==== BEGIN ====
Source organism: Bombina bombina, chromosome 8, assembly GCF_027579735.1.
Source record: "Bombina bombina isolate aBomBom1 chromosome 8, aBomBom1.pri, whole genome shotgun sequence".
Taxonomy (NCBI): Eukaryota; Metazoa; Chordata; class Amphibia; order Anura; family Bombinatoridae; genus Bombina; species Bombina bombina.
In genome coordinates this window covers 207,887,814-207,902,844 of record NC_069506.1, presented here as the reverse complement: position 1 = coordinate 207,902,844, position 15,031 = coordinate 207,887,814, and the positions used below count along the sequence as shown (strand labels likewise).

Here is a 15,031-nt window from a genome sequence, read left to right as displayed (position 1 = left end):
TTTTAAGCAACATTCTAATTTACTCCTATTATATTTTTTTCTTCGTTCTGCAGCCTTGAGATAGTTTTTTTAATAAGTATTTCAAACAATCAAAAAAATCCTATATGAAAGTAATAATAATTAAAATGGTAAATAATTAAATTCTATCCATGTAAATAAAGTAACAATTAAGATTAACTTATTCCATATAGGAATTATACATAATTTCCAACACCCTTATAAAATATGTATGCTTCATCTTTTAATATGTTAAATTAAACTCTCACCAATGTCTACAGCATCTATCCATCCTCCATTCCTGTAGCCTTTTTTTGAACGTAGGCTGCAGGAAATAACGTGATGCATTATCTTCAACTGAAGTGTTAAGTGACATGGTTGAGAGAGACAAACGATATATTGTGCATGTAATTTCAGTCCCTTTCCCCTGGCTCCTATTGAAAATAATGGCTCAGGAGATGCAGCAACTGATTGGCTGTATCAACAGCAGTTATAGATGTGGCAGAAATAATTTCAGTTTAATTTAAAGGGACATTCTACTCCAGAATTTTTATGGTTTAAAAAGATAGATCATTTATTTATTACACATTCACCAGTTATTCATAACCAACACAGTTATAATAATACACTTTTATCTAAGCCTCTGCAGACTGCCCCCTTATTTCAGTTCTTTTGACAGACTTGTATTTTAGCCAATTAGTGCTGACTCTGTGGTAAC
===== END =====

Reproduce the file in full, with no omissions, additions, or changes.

Source organism: Bombina bombina, chromosome 8, assembly GCF_027579735.1.
Source record: "Bombina bombina isolate aBomBom1 chromosome 8, aBomBom1.pri, whole genome shotgun sequence".
Taxonomy (NCBI): Eukaryota; Metazoa; Chordata; class Amphibia; order Anura; family Bombinatoridae; genus Bombina; species Bombina bombina.
In genome coordinates this window covers 207,887,814-207,902,844 of record NC_069506.1, presented here as the reverse complement: position 1 = coordinate 207,902,844, position 15,031 = coordinate 207,887,814, and the positions used below count along the sequence as shown (strand labels likewise).

Here is a 15,031-nt window from a genome sequence, read left to right as displayed (position 1 = left end):
TTTTAAGCAACATTCTAATTTACTCCTATTATATTTTTTTCTTCGTTCTGCAGCCTTGAGATAGTTTTTTTAATAAGTATTTCAAACAATCAAAAAAATCCTATATGAAAGTAATAATAATTAAAATGGTAAATAATTAAATTCTATCCATGTAAATAAAGTAACAATTAAGATTAACTTATTCCATATAGGAATTATACATAATTTCCAACACCCTTATAAAATATGTATGCTTCATCTTTTAATATGTTAAATTAAACTCTCACCAATGTCTACAGCATCTATCCATCCTCCATTCCTGTAGCCTTTTTTTGAACGTAGGCTGCAGGAAATAACGTGATGCATTATCTTCAACTGAAGTGTTAAGTGACATGGTTGAGAGAGACAAACGATATATTGTGCATGTAATTTCAGTCCCTTTCCCCTGGCTCCTATTGAAAATAATGGCTCAGGAGATGCAGCAACTGATTGGCTGTATCAACAGCAGTTATAGATGTGGCAGAAATAATTTCAGTTTAATTTAAAGGGACATTCTACTCCAGAATTTTTATGGTTTAAAAAGATAGATCATTTATTTATTACACATTCACCAGTTATTCATAACCAACACAGTTATAATAATACACTTTTATCTAAGCCTCTGCAGACTGCCCCCTTATTTCAGTTCTTTTGACAGACTTGTATTTTAGCCAATTAGTGCTGACTCTGTGGTAAC